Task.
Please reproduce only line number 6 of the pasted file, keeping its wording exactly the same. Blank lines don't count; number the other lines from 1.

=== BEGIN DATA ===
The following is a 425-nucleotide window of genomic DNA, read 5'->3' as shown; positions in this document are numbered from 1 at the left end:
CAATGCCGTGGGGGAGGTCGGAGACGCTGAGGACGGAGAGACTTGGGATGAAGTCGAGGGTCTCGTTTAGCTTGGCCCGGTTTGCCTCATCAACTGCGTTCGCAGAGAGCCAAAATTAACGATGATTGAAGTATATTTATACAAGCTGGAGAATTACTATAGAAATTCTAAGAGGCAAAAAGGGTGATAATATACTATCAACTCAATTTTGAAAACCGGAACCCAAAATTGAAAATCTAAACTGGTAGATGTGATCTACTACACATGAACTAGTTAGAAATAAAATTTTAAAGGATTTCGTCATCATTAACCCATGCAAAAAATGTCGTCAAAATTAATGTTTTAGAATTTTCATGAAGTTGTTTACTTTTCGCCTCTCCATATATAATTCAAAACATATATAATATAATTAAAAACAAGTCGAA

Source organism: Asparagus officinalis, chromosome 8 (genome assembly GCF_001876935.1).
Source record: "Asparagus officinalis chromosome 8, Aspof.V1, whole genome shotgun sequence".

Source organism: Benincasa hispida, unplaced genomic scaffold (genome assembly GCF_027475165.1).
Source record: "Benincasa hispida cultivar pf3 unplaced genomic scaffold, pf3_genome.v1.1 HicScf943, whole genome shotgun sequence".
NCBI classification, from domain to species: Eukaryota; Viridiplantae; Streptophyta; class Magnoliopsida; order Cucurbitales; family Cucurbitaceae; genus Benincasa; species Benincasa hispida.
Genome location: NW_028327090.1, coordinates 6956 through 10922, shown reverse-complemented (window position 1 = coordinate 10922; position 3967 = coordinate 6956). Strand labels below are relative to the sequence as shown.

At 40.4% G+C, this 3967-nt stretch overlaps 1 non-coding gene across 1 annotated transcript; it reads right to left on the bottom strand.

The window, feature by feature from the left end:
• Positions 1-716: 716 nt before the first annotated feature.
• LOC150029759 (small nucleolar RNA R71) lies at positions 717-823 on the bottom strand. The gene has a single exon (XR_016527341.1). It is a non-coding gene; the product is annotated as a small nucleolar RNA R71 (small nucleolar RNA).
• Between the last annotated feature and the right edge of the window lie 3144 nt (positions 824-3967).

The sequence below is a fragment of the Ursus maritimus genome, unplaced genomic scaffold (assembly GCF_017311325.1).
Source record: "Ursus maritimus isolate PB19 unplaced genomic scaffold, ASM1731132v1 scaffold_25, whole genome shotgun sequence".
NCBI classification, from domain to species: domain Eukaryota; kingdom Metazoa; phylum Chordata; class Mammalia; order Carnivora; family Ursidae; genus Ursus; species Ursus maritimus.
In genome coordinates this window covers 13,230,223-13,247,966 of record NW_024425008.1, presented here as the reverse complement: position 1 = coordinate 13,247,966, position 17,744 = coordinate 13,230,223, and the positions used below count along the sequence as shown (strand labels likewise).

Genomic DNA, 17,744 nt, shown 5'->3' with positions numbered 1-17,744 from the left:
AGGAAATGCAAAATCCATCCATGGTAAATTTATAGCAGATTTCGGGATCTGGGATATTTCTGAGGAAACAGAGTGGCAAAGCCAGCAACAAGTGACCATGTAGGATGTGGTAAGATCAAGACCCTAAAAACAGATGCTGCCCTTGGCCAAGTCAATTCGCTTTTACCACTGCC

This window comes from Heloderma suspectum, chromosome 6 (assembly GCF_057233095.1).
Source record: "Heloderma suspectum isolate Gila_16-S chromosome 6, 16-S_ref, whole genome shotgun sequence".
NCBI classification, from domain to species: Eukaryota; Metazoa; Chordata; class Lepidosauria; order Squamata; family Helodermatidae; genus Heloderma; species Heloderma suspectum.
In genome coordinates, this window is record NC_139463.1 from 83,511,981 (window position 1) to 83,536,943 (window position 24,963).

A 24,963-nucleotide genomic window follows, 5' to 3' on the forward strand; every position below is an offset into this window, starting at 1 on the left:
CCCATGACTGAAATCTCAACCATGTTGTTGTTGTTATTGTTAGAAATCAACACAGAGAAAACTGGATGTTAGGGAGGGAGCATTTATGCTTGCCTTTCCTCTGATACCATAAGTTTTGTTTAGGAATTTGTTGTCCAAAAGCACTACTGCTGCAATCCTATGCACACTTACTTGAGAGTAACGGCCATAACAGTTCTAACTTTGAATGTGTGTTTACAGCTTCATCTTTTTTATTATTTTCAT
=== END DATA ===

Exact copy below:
Source record: "Benincasa hispida cultivar pf3 unplaced genomic scaffold, pf3_genome.v1.1 HicScf943, whole genome shotgun sequence".